Rex hits out

FLIGHT: Rex Airlines and Qantas have traded barbs over alleged pilot poaching.
FLIGHT: Rex Airlines and Qantas have traded barbs over alleged pilot poaching.

A global pilot shortage could lead to Rex Airlines discontinuing their service in Whyalla in the future.

Chief Operating Officer Neville Howell recently accused international airlines Qantas and Virgin of causing causing ‘widespread chaos and disruptions’ to regional air travel by ‘poaching’ their pilots.

When asked how this might affect Rex’s service in Whyalla, a spokesperson said ‘if it comes to a point where there just are not enough pilots, then something will have to give’.

Fortunately, Rex has no plans to change anything about their Whyalla service in the short term. Both Rex and QantasLink run flights from Whyalla to Adelaide and Adelaide to Whyalla.

Mr Howell said that regional airlines like QantasLink and Rex had been hardest hit by the global pilot shortage due to pilot poaching.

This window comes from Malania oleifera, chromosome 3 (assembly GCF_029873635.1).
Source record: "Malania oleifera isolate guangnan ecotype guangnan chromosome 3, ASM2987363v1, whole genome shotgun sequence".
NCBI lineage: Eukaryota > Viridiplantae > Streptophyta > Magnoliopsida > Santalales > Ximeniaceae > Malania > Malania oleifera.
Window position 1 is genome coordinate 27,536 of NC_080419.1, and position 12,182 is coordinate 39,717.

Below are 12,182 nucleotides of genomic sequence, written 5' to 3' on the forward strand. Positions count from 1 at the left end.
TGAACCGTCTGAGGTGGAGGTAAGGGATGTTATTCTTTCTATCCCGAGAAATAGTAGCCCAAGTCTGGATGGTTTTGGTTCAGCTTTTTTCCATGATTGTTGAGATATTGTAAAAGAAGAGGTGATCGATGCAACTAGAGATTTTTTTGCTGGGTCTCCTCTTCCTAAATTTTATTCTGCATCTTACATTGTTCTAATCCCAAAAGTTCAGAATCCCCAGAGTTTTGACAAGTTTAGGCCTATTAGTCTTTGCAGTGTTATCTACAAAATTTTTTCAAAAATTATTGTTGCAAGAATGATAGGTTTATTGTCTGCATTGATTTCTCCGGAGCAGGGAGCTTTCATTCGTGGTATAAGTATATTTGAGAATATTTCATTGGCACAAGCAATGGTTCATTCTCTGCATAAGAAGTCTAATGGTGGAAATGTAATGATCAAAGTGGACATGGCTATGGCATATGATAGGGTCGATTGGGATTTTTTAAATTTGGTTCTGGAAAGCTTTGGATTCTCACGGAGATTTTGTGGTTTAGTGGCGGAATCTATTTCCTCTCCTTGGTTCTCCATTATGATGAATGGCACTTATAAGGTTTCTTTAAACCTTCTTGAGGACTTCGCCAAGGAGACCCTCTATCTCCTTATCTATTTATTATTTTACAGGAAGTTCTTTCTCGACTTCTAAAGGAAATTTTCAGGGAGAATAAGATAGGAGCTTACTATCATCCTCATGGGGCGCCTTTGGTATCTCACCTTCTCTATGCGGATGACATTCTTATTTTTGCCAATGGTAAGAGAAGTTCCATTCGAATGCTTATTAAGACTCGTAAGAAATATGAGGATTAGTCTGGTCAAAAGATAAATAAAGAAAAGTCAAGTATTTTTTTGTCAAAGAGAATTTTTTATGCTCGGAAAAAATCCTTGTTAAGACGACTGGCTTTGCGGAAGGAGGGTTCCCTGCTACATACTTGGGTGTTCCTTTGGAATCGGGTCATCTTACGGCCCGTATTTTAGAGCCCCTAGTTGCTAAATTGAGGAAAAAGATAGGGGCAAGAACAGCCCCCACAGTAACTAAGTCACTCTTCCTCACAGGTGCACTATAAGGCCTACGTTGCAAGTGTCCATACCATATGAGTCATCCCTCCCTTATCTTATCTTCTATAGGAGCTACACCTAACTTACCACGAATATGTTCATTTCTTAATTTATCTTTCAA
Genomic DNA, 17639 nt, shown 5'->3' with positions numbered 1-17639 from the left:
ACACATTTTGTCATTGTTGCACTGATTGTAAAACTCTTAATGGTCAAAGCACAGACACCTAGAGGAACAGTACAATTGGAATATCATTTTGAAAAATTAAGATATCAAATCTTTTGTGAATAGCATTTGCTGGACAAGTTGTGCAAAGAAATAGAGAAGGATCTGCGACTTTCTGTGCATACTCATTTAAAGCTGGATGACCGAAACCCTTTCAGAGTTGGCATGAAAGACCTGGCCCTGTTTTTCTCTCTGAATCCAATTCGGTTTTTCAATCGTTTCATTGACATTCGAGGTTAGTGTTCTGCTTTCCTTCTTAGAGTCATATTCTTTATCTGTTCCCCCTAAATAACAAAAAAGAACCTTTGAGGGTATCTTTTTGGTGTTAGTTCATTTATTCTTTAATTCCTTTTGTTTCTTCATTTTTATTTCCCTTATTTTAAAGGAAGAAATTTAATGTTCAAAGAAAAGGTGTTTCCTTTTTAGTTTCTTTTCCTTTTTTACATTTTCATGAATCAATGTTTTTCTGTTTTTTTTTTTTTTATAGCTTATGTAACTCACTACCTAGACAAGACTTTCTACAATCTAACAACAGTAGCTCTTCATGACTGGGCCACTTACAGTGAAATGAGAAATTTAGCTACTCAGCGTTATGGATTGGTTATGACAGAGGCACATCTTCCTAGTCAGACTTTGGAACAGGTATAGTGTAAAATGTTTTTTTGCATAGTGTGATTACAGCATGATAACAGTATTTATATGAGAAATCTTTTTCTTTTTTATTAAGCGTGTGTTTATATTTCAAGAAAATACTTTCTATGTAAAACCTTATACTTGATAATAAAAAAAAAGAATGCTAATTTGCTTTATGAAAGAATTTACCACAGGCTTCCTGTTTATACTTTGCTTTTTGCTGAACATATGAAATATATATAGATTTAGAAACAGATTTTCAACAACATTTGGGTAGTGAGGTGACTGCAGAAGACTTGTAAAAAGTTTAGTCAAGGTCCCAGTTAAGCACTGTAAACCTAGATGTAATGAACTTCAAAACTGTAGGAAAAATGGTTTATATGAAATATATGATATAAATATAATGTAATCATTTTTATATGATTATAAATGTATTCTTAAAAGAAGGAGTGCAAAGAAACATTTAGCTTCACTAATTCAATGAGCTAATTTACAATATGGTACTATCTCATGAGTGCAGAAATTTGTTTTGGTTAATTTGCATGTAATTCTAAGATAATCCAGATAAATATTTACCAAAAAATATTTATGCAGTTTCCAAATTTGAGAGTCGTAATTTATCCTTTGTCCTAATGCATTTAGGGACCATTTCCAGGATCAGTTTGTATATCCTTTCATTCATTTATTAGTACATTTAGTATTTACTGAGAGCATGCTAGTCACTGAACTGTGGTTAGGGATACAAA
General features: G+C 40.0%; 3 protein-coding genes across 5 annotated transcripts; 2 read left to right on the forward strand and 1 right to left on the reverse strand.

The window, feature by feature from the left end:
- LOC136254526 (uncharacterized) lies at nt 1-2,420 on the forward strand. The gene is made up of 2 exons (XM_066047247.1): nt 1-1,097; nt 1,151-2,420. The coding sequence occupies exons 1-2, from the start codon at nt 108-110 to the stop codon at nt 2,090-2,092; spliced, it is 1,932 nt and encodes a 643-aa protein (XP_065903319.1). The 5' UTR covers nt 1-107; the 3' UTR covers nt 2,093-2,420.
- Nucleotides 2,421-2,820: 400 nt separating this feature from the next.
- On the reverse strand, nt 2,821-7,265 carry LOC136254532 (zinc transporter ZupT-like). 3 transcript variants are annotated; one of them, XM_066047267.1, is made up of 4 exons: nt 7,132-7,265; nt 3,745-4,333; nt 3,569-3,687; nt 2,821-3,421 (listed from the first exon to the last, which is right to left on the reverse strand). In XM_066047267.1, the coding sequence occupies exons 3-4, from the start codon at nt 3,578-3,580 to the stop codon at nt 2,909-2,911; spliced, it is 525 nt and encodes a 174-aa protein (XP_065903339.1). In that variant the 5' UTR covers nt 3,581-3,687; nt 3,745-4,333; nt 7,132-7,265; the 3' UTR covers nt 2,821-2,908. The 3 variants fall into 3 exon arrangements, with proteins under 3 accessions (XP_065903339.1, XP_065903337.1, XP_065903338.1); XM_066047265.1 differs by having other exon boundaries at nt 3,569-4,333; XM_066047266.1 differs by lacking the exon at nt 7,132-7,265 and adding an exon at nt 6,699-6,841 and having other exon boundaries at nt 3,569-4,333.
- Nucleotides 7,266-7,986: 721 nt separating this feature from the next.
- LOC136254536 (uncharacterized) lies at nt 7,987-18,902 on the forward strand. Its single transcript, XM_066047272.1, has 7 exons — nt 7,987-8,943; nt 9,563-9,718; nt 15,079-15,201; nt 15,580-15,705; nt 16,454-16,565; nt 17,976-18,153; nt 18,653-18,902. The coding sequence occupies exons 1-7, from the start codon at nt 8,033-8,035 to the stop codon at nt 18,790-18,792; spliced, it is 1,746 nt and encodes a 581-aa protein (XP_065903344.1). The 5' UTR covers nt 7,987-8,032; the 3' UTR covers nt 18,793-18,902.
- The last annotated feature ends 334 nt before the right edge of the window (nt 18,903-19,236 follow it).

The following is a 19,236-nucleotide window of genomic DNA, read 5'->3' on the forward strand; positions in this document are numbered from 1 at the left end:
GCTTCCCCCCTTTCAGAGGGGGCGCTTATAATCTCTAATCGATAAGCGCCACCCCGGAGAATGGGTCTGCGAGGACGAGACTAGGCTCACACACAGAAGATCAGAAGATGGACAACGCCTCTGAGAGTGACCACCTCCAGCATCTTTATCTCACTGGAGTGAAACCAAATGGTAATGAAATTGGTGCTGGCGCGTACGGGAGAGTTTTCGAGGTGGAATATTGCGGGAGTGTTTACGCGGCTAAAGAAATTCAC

“In the past two years, (Qantas and Virgin) collectively have poached 17 per cent and 56 per cent of Rex’s First Officer and Captain establishment respectively,” he said.

“Because of the critical pilot shortage, Rex is not able to have its usual contingent of stand-by pilots rostered for duty. Any last-minute sick leave may result in flights being cancelled or combined with other routes.”

Mr Howell said Rex would redouble their efforts in pursuing all options for pilot recruitment, including overseas recruitment.

“We will also be reviewing our network with a view to trimming our schedule where possible to conserve resources,” he said.

In a statement, Qantas said it was ‘strange for a company to blame its competitor for its employee retention problems’.

“It’s natural to see some movement between airlines from people seeking advancement, just like in every other industry,” they said.

“No Australian airline invests more in training pilots than the Qantas Group, and we’ve been doing that for almost 100 years.

“Our $20 million Pilot Academy will train pilots not just for the Qantas Group but for the industry more broadly, up to 500 a year.”